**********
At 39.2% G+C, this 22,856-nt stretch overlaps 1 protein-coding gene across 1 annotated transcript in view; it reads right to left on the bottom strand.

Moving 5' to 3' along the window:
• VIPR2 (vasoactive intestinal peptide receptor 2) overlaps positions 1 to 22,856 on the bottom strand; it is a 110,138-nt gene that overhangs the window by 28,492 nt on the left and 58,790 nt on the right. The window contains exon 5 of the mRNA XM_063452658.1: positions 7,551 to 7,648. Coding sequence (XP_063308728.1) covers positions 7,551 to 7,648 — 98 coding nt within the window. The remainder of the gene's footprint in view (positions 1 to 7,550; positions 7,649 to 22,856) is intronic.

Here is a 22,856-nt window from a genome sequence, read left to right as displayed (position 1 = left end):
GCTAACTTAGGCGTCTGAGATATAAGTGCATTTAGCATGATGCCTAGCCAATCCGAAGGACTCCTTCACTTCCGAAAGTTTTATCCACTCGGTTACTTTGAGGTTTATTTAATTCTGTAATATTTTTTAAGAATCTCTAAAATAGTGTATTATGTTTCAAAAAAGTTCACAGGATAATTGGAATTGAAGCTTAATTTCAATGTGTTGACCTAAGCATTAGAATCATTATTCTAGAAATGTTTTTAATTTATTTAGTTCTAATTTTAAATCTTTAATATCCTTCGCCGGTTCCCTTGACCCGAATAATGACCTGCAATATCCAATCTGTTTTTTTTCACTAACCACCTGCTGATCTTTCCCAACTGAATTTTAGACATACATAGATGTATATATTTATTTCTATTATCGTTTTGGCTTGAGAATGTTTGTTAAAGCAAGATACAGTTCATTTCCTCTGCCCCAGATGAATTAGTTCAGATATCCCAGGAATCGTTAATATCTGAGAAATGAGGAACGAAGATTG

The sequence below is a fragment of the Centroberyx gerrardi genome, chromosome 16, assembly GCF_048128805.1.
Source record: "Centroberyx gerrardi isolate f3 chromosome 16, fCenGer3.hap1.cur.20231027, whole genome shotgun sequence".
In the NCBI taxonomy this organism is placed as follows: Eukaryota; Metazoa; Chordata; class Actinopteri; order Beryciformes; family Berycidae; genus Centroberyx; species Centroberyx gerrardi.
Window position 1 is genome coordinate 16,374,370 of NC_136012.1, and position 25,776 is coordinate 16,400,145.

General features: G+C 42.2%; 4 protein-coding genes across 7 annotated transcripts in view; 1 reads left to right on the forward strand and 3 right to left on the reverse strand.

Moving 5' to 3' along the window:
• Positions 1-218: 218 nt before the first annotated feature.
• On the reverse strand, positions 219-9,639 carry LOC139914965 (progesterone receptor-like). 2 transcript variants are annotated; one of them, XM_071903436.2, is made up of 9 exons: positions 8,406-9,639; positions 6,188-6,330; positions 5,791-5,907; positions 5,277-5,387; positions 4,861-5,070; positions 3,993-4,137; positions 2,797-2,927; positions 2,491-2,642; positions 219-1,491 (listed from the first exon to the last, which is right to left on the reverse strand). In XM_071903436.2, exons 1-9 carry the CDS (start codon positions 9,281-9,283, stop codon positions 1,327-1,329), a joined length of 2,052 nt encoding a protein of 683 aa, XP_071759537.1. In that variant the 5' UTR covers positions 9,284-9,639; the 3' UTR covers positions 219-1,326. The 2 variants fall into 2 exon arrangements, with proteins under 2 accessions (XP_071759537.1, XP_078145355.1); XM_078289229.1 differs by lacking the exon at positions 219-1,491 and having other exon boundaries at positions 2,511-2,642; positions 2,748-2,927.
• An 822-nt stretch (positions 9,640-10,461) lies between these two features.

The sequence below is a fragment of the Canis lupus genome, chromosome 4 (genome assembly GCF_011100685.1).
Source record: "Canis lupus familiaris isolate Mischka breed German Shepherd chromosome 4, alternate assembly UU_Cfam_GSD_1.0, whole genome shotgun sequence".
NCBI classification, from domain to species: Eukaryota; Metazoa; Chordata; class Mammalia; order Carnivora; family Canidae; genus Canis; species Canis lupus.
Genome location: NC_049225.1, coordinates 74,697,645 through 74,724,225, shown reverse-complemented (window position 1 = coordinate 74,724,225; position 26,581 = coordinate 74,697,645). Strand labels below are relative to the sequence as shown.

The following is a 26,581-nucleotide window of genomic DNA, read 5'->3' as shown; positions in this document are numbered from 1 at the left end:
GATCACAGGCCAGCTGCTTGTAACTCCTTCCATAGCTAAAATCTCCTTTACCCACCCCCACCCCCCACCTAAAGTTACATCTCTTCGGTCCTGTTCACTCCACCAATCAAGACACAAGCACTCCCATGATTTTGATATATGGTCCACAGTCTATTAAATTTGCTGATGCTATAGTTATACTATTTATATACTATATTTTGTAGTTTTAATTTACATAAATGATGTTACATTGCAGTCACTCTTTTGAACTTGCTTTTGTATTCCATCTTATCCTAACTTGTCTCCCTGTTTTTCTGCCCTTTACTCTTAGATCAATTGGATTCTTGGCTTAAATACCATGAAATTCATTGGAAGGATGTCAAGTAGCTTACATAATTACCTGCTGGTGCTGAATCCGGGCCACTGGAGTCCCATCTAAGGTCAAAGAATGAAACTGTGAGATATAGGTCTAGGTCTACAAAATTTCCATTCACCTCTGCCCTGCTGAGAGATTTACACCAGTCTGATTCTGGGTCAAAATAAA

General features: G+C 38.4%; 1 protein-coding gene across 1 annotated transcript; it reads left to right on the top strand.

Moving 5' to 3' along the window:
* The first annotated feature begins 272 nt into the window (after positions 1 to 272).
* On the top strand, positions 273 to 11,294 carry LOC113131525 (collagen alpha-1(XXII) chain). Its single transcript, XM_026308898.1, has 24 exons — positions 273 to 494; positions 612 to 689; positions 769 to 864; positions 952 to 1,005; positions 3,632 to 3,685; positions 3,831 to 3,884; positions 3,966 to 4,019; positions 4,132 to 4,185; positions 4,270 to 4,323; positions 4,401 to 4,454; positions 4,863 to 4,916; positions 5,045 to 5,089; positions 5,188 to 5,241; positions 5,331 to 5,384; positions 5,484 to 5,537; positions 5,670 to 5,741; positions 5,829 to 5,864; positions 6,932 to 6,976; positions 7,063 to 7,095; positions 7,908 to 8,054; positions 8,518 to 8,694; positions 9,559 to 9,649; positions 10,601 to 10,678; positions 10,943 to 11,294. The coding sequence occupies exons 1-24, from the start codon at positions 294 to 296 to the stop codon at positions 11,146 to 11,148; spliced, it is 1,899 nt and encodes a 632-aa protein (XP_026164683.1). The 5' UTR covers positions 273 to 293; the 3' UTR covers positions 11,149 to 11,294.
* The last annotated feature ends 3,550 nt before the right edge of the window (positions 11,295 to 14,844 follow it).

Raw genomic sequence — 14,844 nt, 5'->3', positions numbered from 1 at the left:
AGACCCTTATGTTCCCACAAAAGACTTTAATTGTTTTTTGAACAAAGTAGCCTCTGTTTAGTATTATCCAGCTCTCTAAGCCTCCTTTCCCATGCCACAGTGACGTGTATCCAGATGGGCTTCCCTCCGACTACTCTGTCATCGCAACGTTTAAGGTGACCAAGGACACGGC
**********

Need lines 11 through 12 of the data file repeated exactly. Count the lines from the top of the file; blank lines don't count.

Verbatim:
Moving 5' to 3' along the window:
• Positions 1-218: 218 nt before the first annotated feature.